Discordant horn sounds can affect driver safety

Photo credit: Mike Bird

by Jeanine Botta, MPH, Co-founder, The Quiet Coalition

In a recent News Tribune “Rules of the Road” column, a reader asked if using a horn to signify that a car is locked is considered misuse of vehicle safety equipment. The reader described their tendency to ignore horn honking because of the assumption that it means someone is locking a car. Columnist Doug Dahl, who is the director of communications for the Washington Traffic Safety Commission, disagreed with the reader.

Dahl challenged the reader’s statement about tuning out horn honks because of their prevalence as a possible lock signal. “If you’re driving through an intersection and you hear a horn blaring, I bet you don’t ‘figure it’s someone parking their car,’” he said. Dahl seems to assume that the reader’s context was for cars not on the road.

He references a Washington State law on vehicle horn regulations to defend his argument that horns can be used when a car is parked or not being driven. “When you’re on the road, your horn is to be used only as a warning device. Once you’re parked though, the limits on how you can use your horn no longer apply, at least based on this law,” Dahl wrote.

The section he refers to states, “The driver of a motor vehicle shall, when reasonably necessary to insure safe operation, give audible warning with his or her horn but shall not otherwise use such horn when upon a highway.” The phrase “when upon a highway” means “when driving” and in vehicle legislative terminology, the word “highway” refers to any road, street or area where cars are driven. Dahl reasons that because the law says drivers should use the horn in a limited way when driving, once they are not driving, the law does not apply. He offers no further argument that his interpretation of the law is accurate.

By contrast, a recent court decision out of California, that was later upheld by the Supreme Court, uses similar state laws to argue that horn use is limited to warning of imminent danger. It does not offer exceptions.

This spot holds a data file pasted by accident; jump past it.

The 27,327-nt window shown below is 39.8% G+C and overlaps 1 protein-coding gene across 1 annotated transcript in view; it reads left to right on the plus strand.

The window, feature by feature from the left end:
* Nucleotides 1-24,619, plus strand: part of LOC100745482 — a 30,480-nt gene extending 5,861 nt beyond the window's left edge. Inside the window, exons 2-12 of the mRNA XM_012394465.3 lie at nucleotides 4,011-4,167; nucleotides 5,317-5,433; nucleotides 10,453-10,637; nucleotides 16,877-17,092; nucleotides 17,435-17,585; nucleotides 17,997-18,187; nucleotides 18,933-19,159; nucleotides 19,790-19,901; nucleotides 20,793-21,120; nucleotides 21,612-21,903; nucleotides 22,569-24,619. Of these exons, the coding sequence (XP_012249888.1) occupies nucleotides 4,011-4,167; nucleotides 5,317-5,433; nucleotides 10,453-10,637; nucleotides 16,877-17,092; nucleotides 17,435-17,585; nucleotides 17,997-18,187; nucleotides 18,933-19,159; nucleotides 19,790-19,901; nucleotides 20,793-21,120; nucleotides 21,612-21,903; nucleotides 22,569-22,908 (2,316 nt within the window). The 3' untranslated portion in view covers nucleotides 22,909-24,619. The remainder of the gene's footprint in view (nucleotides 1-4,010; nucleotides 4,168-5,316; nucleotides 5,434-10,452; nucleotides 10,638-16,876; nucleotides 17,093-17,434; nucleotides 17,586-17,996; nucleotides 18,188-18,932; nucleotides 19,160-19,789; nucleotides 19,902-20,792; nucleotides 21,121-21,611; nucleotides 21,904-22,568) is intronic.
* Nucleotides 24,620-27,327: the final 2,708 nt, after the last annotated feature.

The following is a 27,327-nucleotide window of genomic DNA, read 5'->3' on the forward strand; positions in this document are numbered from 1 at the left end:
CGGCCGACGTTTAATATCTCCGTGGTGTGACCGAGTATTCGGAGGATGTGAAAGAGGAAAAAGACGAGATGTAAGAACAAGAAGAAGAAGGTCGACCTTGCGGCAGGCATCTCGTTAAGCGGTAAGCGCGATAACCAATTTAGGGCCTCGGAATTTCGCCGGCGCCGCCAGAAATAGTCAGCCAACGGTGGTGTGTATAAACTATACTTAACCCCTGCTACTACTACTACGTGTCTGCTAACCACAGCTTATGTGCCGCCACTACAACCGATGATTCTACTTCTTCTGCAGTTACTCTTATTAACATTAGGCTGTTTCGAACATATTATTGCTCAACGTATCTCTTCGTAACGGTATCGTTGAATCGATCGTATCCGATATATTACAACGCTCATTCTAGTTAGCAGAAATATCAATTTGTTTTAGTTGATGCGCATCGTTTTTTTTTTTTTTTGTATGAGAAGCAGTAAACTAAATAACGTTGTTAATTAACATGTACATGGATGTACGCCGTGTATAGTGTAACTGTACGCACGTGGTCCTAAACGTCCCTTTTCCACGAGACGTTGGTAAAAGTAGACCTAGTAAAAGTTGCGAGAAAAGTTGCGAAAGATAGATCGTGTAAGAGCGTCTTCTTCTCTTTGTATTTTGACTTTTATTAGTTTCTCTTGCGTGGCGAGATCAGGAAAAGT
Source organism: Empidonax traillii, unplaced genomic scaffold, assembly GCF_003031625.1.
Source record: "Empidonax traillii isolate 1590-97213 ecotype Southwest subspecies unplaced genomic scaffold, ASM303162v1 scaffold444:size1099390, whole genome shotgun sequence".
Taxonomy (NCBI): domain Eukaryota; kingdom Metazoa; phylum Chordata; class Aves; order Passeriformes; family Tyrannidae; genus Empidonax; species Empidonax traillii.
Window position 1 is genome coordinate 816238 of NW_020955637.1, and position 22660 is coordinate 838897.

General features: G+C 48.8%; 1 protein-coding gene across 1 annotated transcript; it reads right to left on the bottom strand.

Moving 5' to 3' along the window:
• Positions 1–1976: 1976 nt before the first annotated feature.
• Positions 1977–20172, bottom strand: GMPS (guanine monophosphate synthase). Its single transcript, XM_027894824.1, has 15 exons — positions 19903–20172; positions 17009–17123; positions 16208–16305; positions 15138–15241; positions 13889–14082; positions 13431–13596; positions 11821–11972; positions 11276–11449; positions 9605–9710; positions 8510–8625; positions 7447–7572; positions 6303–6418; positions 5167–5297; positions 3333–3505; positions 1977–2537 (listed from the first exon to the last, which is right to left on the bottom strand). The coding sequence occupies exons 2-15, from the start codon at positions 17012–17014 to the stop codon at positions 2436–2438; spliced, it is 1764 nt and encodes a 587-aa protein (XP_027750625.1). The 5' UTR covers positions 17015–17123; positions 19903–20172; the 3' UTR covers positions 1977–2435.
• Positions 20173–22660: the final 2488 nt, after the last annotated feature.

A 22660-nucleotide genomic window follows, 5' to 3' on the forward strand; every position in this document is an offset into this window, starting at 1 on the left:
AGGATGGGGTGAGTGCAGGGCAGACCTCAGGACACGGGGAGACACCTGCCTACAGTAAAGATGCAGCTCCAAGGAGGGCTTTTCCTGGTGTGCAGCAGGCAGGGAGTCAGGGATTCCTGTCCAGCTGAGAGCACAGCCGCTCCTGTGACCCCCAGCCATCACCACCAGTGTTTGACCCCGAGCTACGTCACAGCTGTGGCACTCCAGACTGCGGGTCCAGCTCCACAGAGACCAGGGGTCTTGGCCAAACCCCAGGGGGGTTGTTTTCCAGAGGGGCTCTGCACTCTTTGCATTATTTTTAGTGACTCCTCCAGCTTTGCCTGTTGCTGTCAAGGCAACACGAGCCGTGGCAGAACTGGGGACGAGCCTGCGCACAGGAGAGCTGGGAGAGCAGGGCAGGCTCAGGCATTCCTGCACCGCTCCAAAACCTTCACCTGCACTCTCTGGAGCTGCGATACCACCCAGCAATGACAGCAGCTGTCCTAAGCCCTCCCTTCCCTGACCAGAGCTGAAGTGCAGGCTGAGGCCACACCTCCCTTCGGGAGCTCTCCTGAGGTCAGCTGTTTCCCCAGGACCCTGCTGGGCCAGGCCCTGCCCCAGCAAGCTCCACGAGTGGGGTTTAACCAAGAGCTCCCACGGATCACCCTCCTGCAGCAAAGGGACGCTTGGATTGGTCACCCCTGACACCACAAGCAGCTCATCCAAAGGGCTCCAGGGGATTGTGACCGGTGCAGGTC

Complaints about horn-based lock alerts include off-the-road experiences, like being awakened from sleep, walking near a remotely locked car emitting a loud honk and difficulty concentrating in settings that face street parking. But Dahl is wrong to assume horn lock signals couldn’t confuse drivers or threaten safety on the road. 

In 2012, I started researching impacts of horn-based lock alerts. I interviewed people in the United States and Canada, and presented my research findings at the International Congress on Acoustics 2013 in Montreal. Many people cited impacts that occurred while they were at home or outside, but not driving. Others described confusing signals while they were driving through parking lots, where sudden horn honks caused them to panic, jamming on the brakes. 

Cyclists described instinctively swerving when passing parked cars with remotely activated horns. My father described pulling into a driveway just as a parked car emitted a horn sound. Perceiving it as a warning, he acted instinctively, speeding up and scraping the side of the car against a stone wall. He realized too late that someone had just been locking a car.

A discordant horn honk can elicit an instinctive physical response whether you are asleep or falling asleep, on the road, driving or cycling. Discordant horn sounds can affect driver safety. For this reason, horn sounds should not be used to reflect the lock status of a parked car.

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